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Architecture Revolutionary response to environmental concerns

Forest Green Rovers' proposed new all-wood stadium is both elegant and a groundbreaking initiative in sustainability, says MICHAL BONCZA

LYING sixth in League Two and just a point off automatic promotion, the atmosphere at Gloucestershire Forest Green Rovers (FGR) is one of exhilaration. And it’s just got even headier.

The club have had plans for their new 5,000-capacity stadium finally approved by Stroud District Council, which is run by a politically innovative co-operative alliance of Labour, Green and LibDem after overcoming local Tories’ procrastinating opposition. Ominously, perhaps, an appeal against this decision is due to be heard next month.

Designed by Zaha Hadid Architects (ZHA) it will be the world’s first timber football stadium. ZHA succeeded where very few architects do with an exciting, high on wow-factor outer shell that will stand favourable comparison with Renzo Piano’s San Nicola in Bari and will certainly put in the shadow the dog’s dinner of the new White Hart Lane.

FGR chairman Dale Vince believes it will take five years to complete: “We see a great opportunity to create a truly sustainable football club and demonstrate sustainable thinking and technology to a new and passionate audience,” he says.

The Rovers are already the world’s first UN-certified carbon-neutral football club. Their pitch’s grass is free from pesticides and herbicides and it’s cut by a GPS-directed electric lawnmower, powered by energy harnessed from the sun. Furthermore, FGR collect rainwater from beneath the pitch to use for pitch irrigation so they don’t have to use mains water.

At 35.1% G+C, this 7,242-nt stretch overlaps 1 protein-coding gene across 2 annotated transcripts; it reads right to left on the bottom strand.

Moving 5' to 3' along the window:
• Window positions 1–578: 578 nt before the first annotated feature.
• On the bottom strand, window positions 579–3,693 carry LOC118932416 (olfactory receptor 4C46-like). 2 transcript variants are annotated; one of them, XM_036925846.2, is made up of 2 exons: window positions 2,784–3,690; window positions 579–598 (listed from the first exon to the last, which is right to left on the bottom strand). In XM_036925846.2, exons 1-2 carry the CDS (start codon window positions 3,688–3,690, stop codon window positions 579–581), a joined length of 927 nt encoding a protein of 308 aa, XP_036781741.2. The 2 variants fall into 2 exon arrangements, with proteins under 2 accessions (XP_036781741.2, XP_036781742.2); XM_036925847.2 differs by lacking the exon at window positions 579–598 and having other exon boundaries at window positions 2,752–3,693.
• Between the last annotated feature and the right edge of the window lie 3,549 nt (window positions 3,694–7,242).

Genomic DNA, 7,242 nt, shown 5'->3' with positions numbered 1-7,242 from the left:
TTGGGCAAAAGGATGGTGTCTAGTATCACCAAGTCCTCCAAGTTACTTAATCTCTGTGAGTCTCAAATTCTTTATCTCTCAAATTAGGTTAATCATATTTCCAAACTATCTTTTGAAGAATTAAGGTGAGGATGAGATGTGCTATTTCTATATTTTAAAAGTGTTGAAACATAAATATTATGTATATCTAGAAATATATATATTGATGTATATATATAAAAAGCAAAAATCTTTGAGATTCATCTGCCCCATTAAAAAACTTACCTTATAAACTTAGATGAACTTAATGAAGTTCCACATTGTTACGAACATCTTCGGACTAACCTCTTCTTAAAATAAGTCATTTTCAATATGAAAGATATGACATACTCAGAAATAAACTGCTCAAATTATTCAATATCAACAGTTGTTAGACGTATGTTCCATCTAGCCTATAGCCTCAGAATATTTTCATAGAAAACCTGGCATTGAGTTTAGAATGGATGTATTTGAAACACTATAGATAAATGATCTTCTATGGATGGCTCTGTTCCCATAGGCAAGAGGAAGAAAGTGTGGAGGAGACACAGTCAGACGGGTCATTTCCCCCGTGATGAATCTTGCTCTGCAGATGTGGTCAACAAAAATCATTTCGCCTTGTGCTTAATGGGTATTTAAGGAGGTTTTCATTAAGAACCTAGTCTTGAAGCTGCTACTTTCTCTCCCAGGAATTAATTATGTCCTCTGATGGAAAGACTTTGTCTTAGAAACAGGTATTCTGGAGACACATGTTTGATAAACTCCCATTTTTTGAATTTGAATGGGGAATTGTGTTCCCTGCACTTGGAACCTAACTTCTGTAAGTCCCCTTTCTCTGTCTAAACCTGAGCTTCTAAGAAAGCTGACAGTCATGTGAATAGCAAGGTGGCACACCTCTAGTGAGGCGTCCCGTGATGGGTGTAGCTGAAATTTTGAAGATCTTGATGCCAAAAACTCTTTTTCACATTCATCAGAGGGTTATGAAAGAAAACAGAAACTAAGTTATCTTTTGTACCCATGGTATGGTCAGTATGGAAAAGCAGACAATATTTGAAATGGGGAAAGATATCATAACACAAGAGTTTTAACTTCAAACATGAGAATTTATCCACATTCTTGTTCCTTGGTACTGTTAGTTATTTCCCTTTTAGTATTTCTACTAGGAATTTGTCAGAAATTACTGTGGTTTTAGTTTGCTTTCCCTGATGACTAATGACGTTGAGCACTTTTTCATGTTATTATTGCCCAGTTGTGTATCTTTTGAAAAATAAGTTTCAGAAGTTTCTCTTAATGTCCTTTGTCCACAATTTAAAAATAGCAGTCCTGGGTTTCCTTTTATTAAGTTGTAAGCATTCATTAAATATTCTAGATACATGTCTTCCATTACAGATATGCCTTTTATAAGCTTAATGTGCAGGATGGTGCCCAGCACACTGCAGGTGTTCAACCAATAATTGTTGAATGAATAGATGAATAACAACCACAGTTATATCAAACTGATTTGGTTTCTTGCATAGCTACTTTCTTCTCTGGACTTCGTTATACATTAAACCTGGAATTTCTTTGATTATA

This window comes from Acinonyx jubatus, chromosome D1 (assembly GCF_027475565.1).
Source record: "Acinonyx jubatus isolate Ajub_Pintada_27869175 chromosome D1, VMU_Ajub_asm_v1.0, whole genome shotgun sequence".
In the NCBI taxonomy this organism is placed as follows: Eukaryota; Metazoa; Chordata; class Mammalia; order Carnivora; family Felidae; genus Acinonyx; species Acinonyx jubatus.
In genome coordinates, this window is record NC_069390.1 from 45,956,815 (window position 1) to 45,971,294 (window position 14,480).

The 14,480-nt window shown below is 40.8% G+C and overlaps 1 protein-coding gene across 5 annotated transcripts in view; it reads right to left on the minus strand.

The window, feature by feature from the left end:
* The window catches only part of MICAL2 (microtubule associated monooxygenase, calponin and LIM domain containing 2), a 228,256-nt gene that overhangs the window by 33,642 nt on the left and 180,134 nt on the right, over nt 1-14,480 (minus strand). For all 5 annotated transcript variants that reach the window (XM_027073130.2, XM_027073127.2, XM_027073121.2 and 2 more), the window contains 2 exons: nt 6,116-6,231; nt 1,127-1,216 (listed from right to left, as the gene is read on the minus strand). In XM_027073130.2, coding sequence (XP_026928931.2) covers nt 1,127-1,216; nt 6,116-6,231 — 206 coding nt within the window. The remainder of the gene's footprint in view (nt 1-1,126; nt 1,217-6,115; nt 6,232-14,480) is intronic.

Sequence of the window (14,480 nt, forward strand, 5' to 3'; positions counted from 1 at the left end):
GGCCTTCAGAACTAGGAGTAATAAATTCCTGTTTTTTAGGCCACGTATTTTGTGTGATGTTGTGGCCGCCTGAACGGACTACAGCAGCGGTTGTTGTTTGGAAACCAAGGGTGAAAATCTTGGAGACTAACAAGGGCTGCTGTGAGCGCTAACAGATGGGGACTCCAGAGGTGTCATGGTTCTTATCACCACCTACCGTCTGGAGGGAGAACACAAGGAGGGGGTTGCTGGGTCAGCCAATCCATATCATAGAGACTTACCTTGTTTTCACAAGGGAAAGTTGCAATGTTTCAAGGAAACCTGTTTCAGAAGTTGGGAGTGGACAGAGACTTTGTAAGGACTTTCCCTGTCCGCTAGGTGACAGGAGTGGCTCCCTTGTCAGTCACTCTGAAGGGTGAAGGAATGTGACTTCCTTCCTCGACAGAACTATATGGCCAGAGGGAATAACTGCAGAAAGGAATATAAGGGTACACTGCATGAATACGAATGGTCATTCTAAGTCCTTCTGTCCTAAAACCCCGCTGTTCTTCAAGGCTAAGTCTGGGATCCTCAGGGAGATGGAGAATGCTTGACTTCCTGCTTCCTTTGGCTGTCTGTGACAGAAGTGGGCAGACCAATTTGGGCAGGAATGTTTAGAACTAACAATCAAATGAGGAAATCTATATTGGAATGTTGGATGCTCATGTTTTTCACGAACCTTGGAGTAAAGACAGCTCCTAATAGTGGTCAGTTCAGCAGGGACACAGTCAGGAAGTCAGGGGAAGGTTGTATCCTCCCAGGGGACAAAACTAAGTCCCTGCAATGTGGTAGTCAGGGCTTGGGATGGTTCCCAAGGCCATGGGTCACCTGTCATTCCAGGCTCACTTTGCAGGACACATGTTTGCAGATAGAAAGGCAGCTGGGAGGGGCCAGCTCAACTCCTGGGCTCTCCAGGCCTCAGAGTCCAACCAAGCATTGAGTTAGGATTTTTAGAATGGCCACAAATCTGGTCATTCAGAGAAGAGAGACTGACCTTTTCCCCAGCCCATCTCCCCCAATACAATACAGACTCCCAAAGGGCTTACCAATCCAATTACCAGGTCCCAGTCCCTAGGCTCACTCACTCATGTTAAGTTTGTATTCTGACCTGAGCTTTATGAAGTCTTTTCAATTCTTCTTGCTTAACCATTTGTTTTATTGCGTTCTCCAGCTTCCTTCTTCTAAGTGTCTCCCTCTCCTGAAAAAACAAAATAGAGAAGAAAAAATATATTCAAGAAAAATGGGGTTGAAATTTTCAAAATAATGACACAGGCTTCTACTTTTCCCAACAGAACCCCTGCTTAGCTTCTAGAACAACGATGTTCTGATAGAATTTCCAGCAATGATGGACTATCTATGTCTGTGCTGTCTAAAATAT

If this were not enough,  FGR are the first professional club to switch to impact resistant and anti-microbial bamboo shin pads replacing the current ones made of plastic.

ONLINE ONLY: https://www.youtube.com/watch?v=MgDQw6WC55I&feature=emb_logo)

ZHA’s counter-levered transparent roof employs the rhythm of the potent structural, vertical and dynamically angled, wooden beams in an reassuring almost musical pattern — Ravel’s Bolero springs to mind.

The timber’s natural warmth and “softness” touches a chord of ancient familiarity that cannot be matched by concrete nor steel.

And then there is the visual magnificence of the beams themselves basking in the shifting daylight of the vast space they demarcate and support. The giant ribs of the stand, whose outer and inner expanses are separated by the membrane, are like a nave in a Gothic cathedral.

Equally important is that FGR have brought a breath of fresh air into the putrid atmosphere of malversation and abuse of club ownership. They have amply demonstrated that local football clubs can be run prudently, with a long-term progressive vision and for the benefit and participation of the local community. Long may it continue.

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